Monday 2 July 2018

Solaris Fuel Cell Bus

Solaris Bus & Coach has extended its range of environmentally friendly buses by debuting the Solaris Urbino 12 hydrogen, a new generation vehicle deriving power from a hydrogen fuel cell. The official premiere of the vehicle is planned for 2019.
Solaris says adding this model is a response to growing interest of the European market in emission-free public transport vehicles. Energy needed to power the driveline of the bus will be obtained from hydrogen which will be processed in a fuel cell to electric power, giving a range on a single refuelling of over 350 km. The vehicle will be also fitted with one of Solaris’ small High Power traction battery of 29.2 kWh to support the fuel cell when the demand for energy is biggest. The battery will be charged with hydrogen energy.
The bus will be equipped with latest generation fuel cells, with a power of 60 kW. Composite hydrogen tanks will be stored on the bus roof, reducing their mass by about 20% compared to previous models. In order to optimally reduce energy use in the vehicle, it will feature a climate comfort system with a CO₂ heat pump; the system will harness waste heat from the fuel cell. This solution increases efficiency while significantly improving the driving range of the bus.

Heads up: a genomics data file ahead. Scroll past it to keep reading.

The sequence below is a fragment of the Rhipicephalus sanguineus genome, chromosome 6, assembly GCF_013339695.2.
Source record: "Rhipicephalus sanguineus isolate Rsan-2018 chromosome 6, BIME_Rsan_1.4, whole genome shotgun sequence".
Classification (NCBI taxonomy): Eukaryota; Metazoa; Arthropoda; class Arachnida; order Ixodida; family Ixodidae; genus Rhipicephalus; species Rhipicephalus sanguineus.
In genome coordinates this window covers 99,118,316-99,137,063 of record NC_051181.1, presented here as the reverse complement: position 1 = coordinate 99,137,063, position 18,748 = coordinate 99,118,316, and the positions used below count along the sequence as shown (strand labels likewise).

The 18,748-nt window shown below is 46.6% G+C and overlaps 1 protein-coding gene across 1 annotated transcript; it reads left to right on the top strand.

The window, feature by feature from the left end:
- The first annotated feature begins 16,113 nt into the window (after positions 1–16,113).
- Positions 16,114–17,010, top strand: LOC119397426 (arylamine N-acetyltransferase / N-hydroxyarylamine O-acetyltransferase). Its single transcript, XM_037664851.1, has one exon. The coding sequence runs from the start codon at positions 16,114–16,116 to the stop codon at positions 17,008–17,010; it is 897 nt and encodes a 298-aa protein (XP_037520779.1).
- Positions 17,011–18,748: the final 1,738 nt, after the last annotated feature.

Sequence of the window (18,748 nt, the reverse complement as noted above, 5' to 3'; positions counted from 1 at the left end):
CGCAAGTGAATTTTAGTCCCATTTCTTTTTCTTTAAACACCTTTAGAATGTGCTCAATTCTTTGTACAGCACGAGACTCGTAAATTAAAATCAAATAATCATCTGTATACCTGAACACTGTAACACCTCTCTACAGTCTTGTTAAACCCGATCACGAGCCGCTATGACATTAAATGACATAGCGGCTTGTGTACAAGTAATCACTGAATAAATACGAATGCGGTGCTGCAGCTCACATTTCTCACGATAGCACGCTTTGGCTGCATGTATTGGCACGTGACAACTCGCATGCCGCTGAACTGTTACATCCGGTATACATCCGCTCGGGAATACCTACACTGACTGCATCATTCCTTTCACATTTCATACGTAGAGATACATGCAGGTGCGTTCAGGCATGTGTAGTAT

"Solaris has decided to respond to market demand with a completely new product. Hydrogen buses have tremendous potential in the market as they are cheap in use, lighter than electric buses, can cover a distance of 350 km on a single hydrogen refuelling (that is also the average daily range of a city bus) and they are completely emission-free – the only substance emitted while the bus is driving is steam,” declares Dariusz Michalak, vice-CEO of Solaris Bus &Coach, in charge of the research and development division.
The twelve-metre bus will boast a substantial passenger capacity, as it will be able to carry up to 80 travellers.


We stay in Continental Europe with the latest album on the flickr site, where we focus our attention on the trams and a couple of buses in the Croatian city of Zagreb. Recently visited by Paul Gooderson, he has kindly supplied a set of pictures which can now be viewed by clicking  here